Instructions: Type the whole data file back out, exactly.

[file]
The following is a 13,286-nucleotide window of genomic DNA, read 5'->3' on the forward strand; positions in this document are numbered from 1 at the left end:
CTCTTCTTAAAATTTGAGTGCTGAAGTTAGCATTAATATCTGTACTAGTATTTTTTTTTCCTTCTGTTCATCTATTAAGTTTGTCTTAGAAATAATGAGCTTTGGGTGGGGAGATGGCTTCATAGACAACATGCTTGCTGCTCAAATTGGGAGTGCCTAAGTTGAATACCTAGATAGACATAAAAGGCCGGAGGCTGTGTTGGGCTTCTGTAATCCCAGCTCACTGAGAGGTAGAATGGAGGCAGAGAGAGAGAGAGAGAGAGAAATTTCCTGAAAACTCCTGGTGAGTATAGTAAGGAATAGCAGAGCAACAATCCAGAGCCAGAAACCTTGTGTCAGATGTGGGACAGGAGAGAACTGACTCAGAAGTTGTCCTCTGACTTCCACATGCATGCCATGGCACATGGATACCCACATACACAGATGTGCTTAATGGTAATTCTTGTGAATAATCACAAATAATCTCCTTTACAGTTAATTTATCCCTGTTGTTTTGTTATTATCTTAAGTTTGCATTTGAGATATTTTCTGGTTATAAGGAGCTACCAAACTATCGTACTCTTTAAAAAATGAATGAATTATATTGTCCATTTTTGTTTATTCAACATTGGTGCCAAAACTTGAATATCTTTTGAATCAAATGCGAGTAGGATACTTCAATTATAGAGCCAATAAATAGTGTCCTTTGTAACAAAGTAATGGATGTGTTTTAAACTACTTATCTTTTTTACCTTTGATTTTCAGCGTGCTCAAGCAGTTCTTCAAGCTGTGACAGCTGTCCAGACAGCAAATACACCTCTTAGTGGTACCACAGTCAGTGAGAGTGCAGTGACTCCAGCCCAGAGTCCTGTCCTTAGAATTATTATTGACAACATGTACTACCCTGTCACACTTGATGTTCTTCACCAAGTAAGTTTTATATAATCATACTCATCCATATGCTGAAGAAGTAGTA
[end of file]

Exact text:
The following is a 13,286-nucleotide window of genomic DNA, read 5'->3' on the forward strand; positions in this document are numbered from 1 at the left end:
CTCTTCTTAAAATTTGAGTGCTGAAGTTAGCATTAATATCTGTACTAGTATTTTTTTTTCCTTCTGTTCATCTATTAAGTTTGTCTTAGAAATAATGAGCTTTGGGTGGGGAGATGGCTTCATAGACAACATGCTTGCTGCTCAAATTGGGAGTGCCTAAGTTGAATACCTAGATAGACATAAAAGGCCGGAGGCTGTGTTGGGCTTCTGTAATCCCAGCTCACTGAGAGGTAGAATGGAGGCAGAGAGAGAGAGAGAGAGAGAAATTTCCTGAAAACTCCTGGTGAGTATAGTAAGGAATAGCAGAGCAACAATCCAGAGCCAGAAACCTTGTGTCAGATGTGGGACAGGAGAGAACTGACTCAGAAGTTGTCCTCTGACTTCCACATGCATGCCATGGCACATGGATACCCACATACACAGATGTGCTTAATGGTAATTCTTGTGAATAATCACAAATAATCTCCTTTACAGTTAATTTATCCCTGTTGTTTTGTTATTATCTTAAGTTTGCATTTGAGATATTTTCTGGTTATAAGGAGCTACCAAACTATCGTACTCTTTAAAAAATGAATGAATTATATTGTCCATTTTTGTTTATTCAACATTGGTGCCAAAACTTGAATATCTTTTGAATCAAATGCGAGTAGGATACTTCAATTATAGAGCCAATAAATAGTGTCCTTTGTAACAAAGTAATGGATGTGTTTTAAACTACTTATCTTTTTTACCTTTGATTTTCAGCGTGCTCAAGCAGTTCTTCAAGCTGTGACAGCTGTCCAGACAGCAAATACACCTCTTAGTGGTACCACAGTCAGTGAGAGTGCAGTGACTCCAGCCCAGAGTCCTGTCCTTAGAATTATTATTGACAACATGTACTACCCTGTCACACTTGATGTTCTTCACCAAGTAAGTTTTATATAATCATACTCATCCATATGCTGAAGAAGTAGTA